Unfortunately, stereotypes are rooted in truth. There are some people out there who really do think these things and feel this way. And it makes me mad. The far right is so far right that they make the rest of us look bad. They make sure we aren't heard. Plenty of us are fed up with their theatrics and extremism.

For those of us brave enough to wear the title “Republican" in this day and age, as millennials, it's different. Many of us don't agree with these brash ideas. I'd even go as far as to say that most of us don't feel this way.

For me personally, being a Republican doesn't even mean that I automatically vote red.

When people ask me to describe my political views, I usually put it pretty simply. “Conservative, but with liberal social views."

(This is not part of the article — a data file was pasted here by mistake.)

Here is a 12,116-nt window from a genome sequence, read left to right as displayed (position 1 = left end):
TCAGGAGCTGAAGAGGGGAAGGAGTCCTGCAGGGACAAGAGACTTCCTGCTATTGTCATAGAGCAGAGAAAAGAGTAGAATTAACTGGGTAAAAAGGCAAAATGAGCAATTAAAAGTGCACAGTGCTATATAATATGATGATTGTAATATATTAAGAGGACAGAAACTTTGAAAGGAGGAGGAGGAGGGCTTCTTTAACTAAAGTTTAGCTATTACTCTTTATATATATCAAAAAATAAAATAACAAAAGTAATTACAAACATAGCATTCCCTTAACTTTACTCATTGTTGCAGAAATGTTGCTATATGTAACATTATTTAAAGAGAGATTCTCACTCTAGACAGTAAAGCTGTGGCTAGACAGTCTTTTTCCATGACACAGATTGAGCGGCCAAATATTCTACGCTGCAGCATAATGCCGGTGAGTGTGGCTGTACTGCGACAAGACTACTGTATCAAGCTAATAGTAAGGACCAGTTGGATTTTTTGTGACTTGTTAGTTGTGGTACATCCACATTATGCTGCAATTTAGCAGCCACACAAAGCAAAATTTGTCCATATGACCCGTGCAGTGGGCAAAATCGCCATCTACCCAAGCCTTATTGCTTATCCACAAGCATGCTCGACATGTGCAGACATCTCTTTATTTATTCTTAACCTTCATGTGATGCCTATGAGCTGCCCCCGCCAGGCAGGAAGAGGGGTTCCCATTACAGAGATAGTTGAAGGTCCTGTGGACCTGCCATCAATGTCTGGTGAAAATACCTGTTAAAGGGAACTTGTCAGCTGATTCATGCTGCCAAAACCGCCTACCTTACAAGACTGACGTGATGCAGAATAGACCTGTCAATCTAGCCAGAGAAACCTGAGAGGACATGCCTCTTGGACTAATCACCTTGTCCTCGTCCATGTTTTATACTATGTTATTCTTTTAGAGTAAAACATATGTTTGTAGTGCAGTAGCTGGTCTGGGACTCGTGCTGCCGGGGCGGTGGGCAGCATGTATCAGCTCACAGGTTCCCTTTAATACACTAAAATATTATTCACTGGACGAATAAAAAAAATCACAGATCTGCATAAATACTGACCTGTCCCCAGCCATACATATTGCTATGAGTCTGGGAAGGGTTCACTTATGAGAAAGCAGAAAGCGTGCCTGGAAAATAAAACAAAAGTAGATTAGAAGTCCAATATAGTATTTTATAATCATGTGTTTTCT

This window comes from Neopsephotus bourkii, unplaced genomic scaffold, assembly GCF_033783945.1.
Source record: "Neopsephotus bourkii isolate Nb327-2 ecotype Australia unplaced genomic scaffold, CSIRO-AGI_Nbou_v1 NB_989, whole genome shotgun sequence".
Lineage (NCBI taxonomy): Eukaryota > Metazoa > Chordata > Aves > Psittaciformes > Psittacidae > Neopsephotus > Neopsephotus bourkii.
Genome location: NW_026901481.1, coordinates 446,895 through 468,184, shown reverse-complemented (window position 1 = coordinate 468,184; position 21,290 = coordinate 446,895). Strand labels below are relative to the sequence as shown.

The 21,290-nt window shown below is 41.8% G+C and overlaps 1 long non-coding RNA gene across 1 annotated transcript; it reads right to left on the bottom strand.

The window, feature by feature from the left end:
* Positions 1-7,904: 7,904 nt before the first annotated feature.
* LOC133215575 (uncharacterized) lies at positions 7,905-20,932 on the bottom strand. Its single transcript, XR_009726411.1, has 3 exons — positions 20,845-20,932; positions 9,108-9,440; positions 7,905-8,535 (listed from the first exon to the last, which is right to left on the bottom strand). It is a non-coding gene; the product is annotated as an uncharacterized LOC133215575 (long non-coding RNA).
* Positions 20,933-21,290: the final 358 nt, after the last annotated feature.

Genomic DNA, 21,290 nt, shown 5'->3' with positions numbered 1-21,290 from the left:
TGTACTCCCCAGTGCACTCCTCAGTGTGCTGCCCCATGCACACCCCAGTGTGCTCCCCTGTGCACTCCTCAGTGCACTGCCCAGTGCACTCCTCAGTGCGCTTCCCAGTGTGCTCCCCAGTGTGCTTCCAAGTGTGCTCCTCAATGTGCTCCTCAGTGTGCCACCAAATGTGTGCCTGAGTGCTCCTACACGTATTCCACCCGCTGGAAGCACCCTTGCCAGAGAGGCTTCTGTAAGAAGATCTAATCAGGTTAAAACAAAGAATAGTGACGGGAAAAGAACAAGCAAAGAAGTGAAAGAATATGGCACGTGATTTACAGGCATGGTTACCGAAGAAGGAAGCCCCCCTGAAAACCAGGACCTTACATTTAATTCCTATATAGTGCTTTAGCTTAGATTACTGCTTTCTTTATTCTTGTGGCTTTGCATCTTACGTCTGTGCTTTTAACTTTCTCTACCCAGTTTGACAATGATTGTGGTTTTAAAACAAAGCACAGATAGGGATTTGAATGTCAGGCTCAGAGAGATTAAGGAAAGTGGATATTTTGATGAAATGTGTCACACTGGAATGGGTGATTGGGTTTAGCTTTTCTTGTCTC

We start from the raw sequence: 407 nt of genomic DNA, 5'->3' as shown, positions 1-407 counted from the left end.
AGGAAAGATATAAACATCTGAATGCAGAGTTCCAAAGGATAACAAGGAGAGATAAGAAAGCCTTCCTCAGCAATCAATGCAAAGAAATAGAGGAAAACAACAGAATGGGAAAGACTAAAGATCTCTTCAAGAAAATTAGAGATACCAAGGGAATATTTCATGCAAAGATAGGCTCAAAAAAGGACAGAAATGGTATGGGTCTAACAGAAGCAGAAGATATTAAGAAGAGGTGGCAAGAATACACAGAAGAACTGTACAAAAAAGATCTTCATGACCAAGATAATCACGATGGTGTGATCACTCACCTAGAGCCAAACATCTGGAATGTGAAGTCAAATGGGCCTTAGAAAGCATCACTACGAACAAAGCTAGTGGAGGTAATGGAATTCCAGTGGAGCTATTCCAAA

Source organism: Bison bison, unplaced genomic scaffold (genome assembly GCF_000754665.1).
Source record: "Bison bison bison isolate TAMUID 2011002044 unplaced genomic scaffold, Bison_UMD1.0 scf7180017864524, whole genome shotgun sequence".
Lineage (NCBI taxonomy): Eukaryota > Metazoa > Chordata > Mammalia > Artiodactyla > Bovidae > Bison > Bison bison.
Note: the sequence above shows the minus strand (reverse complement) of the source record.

“Oh," they say, “so you're a libertarian."

“Sure," I say. But that's the thing. I'm not really a libertarian.

Here's what I believe:

I believe in marriage equality. I believe in feminism. I believe in racial equality. I don't want to defund Planned Parenthood. I believe in birth control. I believe in a woman's right to choose. I believe in welfare. I believe more funds should be allocated to the public school system.

Then what's the problem? Obviously, I'm a Democrat then, right?

Wrong. Because I have other beliefs too.

Yes, I believe in the right to choose — but I'd always hope that unless a pregnancy would result in the bodily harm of the woman, that she would choose life. I believe in welfare, but I also believe that our current system is broken — there are people who don't need it receiving it, and others who need it that cannot access it.